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Native Americans

Native Americans are the least represented of all applicant groups; fewer than 500 a year even apply to law school, and many of those have few or no ties to their tribal culture. As our awareness of the differences among native cultures expands, this "category" has come to include Eskimos, Native Alaskans, Canadian First Nations, Aleuts, and any other cultures represented in North America before the Round Eyes arrived. Native Hawaiians can rightfully include themselves in this category as well, rather than as Asian/Pacific Islander.

To the extent that a Native American still identifies with her or his tribe, or lives near a reservation, that person may well have experienced discrimination and the effects of negative stereotyping. Native Americans have frequently been held to the lower socioeconomic classes, and have suffered from poor educational systems as well.  

If you are Native American, my best advice to you is to ignore LSAT score in choosing a law school. If your grades are in the range a school might want, your recommendations are solid, and your LSAT score is within 10 points of the school's 25th percentile, apply if you can afford it. (If you can't afford it, ask the school for a fee waiver).  Another approach is to look at the acceptance grids in the ABA-LSAC Official Guide to ABA-Approved Law Schools 2011  If anyone at all was accepted with your numbers, you have a chance of being accepted.

Make sure you include a diversity statement with every application, explaining your relationship to your Native American heritage.  Have you visited a reservation? Do you know the location of your tribe? How knowledgeable are you about your tribe and its customs? The more you are familiar with your culture, the more a law school will be interested in you.  Also include your tribal affiliation and per cent of Native American ancestry, as well as your tribal or BIA registration number.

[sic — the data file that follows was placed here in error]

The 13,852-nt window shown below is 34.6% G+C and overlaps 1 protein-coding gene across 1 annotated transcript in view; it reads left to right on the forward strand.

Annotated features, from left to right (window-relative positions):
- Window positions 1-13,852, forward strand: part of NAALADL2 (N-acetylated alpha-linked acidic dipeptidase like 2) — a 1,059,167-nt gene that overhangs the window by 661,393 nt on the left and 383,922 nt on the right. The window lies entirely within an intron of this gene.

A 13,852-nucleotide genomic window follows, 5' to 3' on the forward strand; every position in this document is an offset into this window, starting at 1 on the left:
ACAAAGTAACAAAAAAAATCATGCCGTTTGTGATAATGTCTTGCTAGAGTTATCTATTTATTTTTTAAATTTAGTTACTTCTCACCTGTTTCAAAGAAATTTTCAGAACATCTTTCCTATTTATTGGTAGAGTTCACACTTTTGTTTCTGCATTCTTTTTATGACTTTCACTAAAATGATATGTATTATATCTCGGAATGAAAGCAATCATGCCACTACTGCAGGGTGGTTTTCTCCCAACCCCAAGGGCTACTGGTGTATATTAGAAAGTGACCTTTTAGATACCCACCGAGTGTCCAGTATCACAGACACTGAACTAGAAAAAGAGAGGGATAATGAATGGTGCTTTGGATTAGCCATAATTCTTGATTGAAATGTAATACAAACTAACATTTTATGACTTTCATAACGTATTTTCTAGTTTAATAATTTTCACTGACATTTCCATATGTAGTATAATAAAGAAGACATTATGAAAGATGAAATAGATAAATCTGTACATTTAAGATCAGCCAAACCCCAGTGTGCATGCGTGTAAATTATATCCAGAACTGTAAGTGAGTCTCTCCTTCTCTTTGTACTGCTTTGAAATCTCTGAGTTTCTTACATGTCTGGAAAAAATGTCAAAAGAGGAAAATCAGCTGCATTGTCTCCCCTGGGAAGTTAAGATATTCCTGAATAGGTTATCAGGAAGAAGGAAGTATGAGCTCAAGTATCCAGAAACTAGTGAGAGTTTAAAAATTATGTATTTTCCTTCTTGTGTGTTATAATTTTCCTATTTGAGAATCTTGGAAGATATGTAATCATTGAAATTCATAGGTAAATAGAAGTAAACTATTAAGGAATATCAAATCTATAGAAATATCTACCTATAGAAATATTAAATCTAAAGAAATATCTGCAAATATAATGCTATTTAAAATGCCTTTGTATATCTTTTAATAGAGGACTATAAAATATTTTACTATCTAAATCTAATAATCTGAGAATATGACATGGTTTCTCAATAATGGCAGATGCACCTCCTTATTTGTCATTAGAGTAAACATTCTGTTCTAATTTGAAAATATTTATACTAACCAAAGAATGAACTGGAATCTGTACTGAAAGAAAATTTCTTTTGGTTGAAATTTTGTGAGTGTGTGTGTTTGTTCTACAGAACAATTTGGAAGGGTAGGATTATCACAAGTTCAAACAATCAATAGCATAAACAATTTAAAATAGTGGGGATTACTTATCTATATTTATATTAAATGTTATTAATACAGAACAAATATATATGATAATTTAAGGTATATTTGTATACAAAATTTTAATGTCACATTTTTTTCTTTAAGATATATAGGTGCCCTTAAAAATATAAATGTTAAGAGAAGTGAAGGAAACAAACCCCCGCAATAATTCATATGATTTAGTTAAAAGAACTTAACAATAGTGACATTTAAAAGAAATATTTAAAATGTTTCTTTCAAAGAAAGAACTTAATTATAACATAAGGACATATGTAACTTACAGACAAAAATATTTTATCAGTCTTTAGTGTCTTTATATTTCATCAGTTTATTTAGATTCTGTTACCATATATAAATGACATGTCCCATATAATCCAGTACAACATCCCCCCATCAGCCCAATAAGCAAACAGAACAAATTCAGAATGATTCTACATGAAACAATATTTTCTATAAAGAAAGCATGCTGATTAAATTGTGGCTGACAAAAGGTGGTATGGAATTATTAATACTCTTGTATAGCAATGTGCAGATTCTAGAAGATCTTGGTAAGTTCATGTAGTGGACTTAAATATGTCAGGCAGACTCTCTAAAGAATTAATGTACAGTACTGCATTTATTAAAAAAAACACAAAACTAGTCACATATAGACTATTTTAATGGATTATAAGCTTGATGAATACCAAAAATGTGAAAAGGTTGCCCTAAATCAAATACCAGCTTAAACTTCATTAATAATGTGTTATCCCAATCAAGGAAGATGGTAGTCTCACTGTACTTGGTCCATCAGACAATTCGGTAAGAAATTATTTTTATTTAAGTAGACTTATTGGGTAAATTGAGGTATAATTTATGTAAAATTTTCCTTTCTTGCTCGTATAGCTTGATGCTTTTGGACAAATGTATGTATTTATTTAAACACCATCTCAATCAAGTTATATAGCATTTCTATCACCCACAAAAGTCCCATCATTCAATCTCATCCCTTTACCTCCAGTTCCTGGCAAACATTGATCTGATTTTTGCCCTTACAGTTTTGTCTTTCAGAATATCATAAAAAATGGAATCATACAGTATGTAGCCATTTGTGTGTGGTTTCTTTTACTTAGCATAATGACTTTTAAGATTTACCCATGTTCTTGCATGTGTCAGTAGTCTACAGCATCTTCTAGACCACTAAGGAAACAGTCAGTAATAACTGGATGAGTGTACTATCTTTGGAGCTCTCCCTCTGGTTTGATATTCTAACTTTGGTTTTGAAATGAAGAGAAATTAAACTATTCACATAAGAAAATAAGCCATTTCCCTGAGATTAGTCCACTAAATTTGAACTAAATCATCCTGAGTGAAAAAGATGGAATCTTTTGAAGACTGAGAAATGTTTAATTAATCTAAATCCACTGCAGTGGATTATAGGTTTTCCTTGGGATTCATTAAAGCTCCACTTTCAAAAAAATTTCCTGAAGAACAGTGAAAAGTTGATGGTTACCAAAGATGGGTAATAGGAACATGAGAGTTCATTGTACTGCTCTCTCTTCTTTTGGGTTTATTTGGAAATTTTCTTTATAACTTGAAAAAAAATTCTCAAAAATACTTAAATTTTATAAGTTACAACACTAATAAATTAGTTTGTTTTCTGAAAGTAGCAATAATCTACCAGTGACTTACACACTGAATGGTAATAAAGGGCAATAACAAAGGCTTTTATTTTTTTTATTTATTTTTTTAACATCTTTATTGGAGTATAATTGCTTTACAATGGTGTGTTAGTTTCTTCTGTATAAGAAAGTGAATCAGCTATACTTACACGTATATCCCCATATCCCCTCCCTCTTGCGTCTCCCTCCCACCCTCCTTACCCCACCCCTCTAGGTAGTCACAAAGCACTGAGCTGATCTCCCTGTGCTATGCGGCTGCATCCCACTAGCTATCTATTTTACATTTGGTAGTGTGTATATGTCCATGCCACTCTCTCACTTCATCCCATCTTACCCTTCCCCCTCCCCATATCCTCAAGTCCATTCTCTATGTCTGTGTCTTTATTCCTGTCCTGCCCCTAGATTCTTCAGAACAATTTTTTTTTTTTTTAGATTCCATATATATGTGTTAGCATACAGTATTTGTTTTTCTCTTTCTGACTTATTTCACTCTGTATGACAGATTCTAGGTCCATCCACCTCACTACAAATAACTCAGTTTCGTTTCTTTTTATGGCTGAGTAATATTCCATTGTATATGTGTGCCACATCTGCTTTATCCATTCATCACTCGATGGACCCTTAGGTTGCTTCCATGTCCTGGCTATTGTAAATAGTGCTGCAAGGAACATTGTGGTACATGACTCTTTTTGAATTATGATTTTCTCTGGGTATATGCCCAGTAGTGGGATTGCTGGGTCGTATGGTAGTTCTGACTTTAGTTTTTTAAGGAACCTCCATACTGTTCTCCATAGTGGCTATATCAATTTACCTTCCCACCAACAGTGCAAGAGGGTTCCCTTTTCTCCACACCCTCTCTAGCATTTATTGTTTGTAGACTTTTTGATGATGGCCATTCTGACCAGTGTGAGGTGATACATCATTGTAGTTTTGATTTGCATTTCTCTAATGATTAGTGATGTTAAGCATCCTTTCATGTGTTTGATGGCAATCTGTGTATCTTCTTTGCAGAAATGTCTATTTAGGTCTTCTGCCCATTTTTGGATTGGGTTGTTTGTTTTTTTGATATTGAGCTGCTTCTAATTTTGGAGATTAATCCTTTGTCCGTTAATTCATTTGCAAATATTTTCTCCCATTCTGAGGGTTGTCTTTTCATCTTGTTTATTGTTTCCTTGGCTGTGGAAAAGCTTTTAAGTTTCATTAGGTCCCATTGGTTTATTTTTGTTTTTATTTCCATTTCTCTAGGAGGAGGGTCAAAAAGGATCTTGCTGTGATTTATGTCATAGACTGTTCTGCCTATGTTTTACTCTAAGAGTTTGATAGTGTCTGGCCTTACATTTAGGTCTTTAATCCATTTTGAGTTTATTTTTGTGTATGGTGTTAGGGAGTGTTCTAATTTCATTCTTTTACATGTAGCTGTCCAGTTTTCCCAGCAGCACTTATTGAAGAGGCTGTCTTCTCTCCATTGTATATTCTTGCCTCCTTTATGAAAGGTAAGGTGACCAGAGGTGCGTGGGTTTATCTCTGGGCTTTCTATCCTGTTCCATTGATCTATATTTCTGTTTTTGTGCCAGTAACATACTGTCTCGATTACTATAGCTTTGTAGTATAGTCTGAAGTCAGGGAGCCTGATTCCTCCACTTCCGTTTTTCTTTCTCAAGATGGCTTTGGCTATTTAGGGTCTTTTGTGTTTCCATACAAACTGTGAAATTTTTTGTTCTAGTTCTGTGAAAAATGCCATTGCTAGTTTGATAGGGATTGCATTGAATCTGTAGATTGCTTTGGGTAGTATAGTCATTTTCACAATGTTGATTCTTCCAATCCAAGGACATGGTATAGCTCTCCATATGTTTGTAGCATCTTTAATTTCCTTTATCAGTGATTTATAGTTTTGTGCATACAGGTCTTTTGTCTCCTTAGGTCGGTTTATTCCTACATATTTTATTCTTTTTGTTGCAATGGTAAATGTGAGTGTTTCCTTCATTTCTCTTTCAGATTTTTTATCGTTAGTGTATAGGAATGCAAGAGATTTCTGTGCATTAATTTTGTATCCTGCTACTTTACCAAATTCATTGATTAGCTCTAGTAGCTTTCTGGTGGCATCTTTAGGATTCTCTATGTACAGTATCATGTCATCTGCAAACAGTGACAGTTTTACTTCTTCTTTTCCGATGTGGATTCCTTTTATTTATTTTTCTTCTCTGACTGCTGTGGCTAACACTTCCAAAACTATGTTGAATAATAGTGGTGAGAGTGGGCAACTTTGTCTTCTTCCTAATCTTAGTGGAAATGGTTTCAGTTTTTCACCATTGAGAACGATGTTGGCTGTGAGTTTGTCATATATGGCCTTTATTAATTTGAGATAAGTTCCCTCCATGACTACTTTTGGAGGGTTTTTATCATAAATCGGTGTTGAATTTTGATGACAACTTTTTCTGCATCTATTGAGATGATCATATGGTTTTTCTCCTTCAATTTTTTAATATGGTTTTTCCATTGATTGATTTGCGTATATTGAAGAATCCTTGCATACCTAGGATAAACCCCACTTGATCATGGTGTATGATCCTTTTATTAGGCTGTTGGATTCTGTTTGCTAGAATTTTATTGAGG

Several schools have special strengths in Native American Law (Arizona State, New Mexico, Minnesota and Cornell come to mind, but there may well be other programs). If you are interested in studying tribal laws and government regulations affecting Native Americans, you should contact these schools by phone and express your interest.  Make sure you talk with a minority recruiter or someone knowledgeable about the Native American program.  

Caveat:  If there was a Native American somewhere in your family ancestry, but you can't name the person, don't know what tribe they were a part of, or have made no effort to be part of Native American culture, don't expect checking the appropriate box to make a difference in your ability to be accepted.  The vague notion that your grandfather was part Indian is not sufficient to grant your file special consideration.  

 

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